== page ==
Could have gone in the Japan thread, but this one could use a bump.
Do You Take This Robot …
(New York Times)
When Akihiko Kondo, a 35-year-old school administrator in Tokyo, strolled down the aisle in a white tuxedo in November, his mother was not among the 40 well-wishers in attendance. For her, he said, “it was not something to celebrate.”
You might see why. The bride, a songstress with aquamarine twin tails named Hatsune Miku, is not only a world-famous recording artist who fills up arenas throughout Japan: She is also a hologram.
Mr. Kondo insists the wedding was not a stunt, but a triumph of true love after years of feeling ostracized by real-life women for being an anime otaku, or geek. He considers himself a sexual minority facing discrimination.
(Link in quote is to Japan Times article. Also worth a read.)
His own mother isn't celebrating his nuptuals?
Today, a sexual minority facing discrimination. Sometime in the future, the new normal?
Skipping ahead in the Times article a bit:
In real life, pioneers of human-android romance now have a name, “digisexuals,” which some academics and futurists have suggested constitutes an emergent sexual identity.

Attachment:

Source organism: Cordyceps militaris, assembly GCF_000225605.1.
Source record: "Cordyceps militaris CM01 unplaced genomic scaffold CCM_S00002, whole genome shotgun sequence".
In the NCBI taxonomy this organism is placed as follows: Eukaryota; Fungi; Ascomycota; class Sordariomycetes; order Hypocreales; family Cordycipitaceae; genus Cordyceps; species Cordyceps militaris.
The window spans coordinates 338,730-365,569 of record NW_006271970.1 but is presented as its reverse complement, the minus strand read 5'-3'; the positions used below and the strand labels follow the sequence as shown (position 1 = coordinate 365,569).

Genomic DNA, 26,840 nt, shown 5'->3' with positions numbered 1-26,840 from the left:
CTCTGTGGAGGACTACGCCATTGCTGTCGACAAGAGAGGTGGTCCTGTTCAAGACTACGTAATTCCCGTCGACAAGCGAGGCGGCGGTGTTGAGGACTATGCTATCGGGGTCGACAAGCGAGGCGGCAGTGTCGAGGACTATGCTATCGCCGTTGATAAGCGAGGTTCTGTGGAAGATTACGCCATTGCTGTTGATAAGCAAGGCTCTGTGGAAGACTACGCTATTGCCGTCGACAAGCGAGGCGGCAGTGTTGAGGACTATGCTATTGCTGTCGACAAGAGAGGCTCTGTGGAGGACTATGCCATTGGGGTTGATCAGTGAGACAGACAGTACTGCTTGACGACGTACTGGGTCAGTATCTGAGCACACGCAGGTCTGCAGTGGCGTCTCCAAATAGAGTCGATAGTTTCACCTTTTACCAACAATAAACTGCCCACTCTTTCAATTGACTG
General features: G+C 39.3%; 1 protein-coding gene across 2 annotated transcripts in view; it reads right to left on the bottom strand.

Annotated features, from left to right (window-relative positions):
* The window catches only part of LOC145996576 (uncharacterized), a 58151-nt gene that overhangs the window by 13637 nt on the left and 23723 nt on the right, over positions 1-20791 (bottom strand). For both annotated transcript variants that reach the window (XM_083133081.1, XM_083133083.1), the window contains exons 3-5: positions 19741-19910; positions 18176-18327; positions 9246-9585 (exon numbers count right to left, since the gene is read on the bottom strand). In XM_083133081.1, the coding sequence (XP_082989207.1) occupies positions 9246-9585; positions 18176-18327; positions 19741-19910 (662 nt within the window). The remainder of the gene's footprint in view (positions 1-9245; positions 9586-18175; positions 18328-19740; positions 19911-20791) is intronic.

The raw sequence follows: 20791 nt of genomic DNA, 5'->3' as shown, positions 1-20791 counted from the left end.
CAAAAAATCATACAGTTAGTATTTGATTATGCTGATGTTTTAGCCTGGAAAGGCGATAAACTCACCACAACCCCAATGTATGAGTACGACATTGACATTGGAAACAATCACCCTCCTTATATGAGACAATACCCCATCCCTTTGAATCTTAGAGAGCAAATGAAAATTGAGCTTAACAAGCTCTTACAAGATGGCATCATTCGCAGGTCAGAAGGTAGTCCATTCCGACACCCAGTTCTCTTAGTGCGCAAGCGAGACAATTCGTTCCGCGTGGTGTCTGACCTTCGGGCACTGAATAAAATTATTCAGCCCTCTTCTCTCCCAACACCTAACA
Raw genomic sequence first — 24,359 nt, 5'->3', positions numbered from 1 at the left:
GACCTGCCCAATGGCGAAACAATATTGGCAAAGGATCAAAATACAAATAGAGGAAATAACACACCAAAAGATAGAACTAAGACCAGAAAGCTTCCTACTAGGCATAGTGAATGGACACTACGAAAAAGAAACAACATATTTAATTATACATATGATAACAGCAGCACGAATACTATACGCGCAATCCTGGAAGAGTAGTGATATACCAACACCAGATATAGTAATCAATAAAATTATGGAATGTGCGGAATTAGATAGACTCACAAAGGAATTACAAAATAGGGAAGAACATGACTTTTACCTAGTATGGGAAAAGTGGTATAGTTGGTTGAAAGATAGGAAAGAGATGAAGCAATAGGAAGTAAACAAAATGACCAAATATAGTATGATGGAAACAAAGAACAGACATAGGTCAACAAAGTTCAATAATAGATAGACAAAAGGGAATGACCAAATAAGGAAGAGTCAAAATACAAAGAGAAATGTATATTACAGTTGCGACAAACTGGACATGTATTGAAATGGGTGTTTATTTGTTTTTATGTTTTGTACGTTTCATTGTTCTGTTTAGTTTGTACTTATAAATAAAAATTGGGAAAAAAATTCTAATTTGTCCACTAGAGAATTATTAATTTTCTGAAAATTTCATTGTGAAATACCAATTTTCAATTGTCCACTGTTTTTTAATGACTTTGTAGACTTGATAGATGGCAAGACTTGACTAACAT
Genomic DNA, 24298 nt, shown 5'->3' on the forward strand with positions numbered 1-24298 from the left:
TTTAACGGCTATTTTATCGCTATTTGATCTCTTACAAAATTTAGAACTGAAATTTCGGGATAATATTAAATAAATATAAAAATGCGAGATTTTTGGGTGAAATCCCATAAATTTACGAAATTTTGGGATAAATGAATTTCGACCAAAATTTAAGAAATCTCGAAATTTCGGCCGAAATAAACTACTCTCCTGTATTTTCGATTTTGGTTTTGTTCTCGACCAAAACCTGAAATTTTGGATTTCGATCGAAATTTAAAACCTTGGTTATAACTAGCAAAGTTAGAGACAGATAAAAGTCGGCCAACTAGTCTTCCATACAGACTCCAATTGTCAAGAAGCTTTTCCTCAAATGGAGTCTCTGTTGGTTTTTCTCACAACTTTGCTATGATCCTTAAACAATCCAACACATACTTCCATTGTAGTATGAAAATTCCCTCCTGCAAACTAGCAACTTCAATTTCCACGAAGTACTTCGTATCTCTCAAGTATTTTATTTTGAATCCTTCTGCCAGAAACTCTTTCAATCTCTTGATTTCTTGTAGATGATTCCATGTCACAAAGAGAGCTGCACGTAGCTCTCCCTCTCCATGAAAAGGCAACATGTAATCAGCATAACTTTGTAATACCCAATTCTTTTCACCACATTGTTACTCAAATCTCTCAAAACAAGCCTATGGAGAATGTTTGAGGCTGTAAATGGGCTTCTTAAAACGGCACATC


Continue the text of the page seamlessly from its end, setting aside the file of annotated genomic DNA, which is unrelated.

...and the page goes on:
Whether the notion is absurd, inevitable or offensive, it raises more than a few questions. For starters, in a world where sex toys that respond and give feedback and artificial-intelligence-powered sex robots are inching toward the mainstream, are digisexuals a fringe group, destined to remain buried in the sexual underground? Or, in a culture permeated with online pornography, sexting and Tinder swiping, isn’t everyone a closet digisexual?
Then they get into philosophical questions like "can a robot consent?" Some sex robots may be programmed by their creators to withdraw "consent" in certain situations:
Echoing the controversy surrounding scenes of robot rape in “Westworld,” a group of activists started the Campaign Against Sex Robots, arguing that sex robots, with their Barbie bodies and wired-for-compliance brains, encourage the objectification of women and reinforce the prostitute-john power dynamic.
Unfortunately, it’s not science fiction. During an Austrian technology fair in 2017, a version of Dr. Santos’s Samantha doll reportedly responded, “I’m fine,” after a group of men mounted it roughly, leaving it soiled and damaged.
Dr. Santos is working on a new version of Samantha that will be programmed to shut down when the sex gets too aggressive.
A fool thinks himself to be wise, but a wise man knows himself to be a fool.